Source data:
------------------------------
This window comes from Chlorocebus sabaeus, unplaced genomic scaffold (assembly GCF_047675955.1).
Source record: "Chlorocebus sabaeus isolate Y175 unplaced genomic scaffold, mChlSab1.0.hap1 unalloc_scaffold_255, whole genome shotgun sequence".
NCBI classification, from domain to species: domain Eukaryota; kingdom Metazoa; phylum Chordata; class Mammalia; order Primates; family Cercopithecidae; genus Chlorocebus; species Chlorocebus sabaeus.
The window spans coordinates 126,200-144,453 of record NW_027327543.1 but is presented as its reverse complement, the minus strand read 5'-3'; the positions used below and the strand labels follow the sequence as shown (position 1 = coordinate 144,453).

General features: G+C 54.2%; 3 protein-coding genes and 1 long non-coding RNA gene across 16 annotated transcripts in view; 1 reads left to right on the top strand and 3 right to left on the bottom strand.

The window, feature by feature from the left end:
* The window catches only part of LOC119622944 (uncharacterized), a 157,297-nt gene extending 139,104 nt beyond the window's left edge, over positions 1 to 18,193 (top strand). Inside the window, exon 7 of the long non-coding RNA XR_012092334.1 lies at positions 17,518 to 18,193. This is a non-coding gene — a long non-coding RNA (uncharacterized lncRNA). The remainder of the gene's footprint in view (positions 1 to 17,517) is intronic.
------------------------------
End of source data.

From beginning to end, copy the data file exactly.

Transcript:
This window comes from Chlorocebus sabaeus, unplaced genomic scaffold (assembly GCF_047675955.1).
Source record: "Chlorocebus sabaeus isolate Y175 unplaced genomic scaffold, mChlSab1.0.hap1 unalloc_scaffold_255, whole genome shotgun sequence".
NCBI classification, from domain to species: domain Eukaryota; kingdom Metazoa; phylum Chordata; class Mammalia; order Primates; family Cercopithecidae; genus Chlorocebus; species Chlorocebus sabaeus.
The window spans coordinates 126,200-144,453 of record NW_027327543.1 but is presented as its reverse complement, the minus strand read 5'-3'; the positions used below and the strand labels follow the sequence as shown (position 1 = coordinate 144,453).

General features: G+C 54.2%; 3 protein-coding genes and 1 long non-coding RNA gene across 16 annotated transcripts in view; 1 reads left to right on the top strand and 3 right to left on the bottom strand.

The window, feature by feature from the left end:
* The window catches only part of LOC119622944 (uncharacterized), a 157,297-nt gene extending 139,104 nt beyond the window's left edge, over positions 1 to 18,193 (top strand). Inside the window, exon 7 of the long non-coding RNA XR_012092334.1 lies at positions 17,518 to 18,193. This is a non-coding gene — a long non-coding RNA (uncharacterized lncRNA). The remainder of the gene's footprint in view (positions 1 to 17,517) is intronic.